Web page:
ReplyDelete
    Replies
    1. I was going to say I think this week's puzzle answer comes up in one of yours, Lego. Coincidence, or just being up on current events? You be the judge. BTW I actually like the new submission website NPR has. About time they updated it.

      Delete
    2. How come NO ONE remembers that there is ANOTHER 'sometimes' vowel? W! Have you taken a look lately at the shortest pangrams, (pan-alphabetic sentences), and how many of them borrow a word from the Welsh having W as its only vowel?

      Delete
    3. I know of two pangrams using the welsh word CWM, {"Quartz glyph job vex'd cwm finks." (6 words?, 26 letters) and "Cwm, fjord-bank glyphs vext quiz." (6 words, 26 letters, Dmitri Borgmann).} and one pangram using the welsh word CRWTH {"Squdgy fez, blank jimp crwth vox." (6 words, 26 letters, Claude Shannon)}

      Delete
    4. I remember very well, but I always say, Three's a crwth.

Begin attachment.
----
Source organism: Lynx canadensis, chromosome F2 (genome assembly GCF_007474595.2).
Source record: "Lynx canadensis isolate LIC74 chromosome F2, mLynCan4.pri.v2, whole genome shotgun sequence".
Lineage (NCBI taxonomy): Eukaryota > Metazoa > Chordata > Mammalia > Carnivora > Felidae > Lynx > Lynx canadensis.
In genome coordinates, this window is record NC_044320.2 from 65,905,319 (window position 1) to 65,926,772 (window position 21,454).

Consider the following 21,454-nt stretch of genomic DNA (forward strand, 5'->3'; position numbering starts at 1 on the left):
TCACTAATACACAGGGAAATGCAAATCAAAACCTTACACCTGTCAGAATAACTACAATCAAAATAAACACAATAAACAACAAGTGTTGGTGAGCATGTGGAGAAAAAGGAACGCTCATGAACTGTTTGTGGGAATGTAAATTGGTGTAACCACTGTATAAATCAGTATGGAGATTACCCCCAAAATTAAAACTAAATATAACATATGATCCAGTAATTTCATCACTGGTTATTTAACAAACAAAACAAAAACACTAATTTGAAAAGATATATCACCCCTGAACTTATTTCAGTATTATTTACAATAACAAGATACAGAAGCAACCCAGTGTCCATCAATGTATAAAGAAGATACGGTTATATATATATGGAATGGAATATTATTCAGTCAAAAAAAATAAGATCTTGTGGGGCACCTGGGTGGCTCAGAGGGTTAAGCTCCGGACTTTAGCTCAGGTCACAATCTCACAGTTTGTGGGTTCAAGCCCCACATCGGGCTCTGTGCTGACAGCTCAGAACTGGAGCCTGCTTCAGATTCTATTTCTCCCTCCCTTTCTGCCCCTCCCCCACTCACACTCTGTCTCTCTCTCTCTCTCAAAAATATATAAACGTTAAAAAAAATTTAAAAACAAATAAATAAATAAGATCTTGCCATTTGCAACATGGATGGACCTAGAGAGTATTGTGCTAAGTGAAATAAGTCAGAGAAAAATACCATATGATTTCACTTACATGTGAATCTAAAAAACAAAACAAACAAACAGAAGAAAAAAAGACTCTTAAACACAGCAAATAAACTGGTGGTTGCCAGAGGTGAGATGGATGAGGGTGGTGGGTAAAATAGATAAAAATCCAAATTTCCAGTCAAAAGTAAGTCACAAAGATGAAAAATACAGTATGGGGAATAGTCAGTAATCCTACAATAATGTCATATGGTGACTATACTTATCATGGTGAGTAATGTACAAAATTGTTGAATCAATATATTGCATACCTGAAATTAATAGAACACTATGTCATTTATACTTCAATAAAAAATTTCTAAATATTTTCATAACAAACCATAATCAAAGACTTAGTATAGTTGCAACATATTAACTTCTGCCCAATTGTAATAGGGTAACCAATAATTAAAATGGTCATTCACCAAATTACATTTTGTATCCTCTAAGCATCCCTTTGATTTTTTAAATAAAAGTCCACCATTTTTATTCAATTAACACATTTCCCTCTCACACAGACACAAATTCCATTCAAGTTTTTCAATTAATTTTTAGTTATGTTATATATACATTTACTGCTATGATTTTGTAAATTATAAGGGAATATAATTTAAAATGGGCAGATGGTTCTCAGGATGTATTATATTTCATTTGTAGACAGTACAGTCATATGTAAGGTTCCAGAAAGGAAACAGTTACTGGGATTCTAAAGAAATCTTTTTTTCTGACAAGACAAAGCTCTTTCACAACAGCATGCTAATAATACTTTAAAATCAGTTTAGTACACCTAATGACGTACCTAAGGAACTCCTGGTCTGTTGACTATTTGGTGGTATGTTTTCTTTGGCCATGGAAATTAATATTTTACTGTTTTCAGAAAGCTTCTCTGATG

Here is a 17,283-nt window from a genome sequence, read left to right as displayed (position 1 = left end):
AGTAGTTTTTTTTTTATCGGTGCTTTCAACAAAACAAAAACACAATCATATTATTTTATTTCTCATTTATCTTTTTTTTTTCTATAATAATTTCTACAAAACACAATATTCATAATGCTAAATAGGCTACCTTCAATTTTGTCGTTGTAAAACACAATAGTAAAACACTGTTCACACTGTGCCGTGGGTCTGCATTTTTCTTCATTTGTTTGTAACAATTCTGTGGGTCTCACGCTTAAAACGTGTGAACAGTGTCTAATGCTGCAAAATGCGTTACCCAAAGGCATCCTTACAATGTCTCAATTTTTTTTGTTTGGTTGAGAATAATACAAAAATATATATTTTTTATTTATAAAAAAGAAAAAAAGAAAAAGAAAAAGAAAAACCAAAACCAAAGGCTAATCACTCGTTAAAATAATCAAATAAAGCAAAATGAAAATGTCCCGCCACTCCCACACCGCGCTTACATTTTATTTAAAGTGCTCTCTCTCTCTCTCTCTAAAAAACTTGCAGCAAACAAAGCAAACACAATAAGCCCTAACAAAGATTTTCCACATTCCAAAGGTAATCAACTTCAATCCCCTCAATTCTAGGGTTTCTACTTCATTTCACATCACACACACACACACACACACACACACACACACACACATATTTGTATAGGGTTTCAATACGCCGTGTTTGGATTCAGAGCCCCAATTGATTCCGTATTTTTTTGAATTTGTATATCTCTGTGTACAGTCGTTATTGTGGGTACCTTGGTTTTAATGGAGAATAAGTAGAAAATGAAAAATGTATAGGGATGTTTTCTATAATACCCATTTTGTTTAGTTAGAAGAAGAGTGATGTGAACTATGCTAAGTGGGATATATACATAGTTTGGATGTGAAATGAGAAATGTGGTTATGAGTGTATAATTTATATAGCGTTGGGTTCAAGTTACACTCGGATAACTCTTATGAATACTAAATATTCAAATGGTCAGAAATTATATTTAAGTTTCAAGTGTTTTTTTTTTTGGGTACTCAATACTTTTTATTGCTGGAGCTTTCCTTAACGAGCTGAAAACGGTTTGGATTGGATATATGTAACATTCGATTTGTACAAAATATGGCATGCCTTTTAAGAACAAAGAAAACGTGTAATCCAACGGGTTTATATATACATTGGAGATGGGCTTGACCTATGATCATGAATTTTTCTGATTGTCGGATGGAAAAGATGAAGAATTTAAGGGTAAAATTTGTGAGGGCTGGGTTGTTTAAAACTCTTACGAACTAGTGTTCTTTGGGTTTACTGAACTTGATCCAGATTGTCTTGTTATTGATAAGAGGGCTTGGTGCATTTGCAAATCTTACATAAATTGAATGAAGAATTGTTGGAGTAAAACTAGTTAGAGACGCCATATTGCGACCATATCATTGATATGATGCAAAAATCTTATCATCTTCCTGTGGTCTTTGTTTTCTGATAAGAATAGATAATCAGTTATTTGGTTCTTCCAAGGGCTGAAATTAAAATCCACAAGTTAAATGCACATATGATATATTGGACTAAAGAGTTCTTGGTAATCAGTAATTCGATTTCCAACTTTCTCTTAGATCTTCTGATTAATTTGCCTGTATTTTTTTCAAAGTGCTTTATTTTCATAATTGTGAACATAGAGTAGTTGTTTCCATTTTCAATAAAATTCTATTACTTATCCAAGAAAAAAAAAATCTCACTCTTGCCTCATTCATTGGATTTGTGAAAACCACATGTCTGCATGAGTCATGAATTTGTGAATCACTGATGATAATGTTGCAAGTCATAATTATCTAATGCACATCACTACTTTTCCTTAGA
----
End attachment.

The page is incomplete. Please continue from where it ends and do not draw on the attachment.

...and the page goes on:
Delete
    5. PJB beat me to the punch about the NPR puzzle AGAIN coinciding with Puzzleria. I suppose it's the 'in the news' angle, so it might be unavoidable?

      Delete
  18. Replies
    1. That makes two ways this puzzle comes up a little Shortz.

      Delete
    2. Exactly!

      It is precisely the same issue as last week. Word one is not necessary, as Rob voiced early on. Word two is all you need.

      It reminds me of the oil biz salesman at my company who'd introduce us as "This is Matt, this is Paul, and this here's our girl geologist."

      Delete
    3. So can we call you GG instead of WW?

      Delete
    4. Got your 10 WW, I'll go with 17!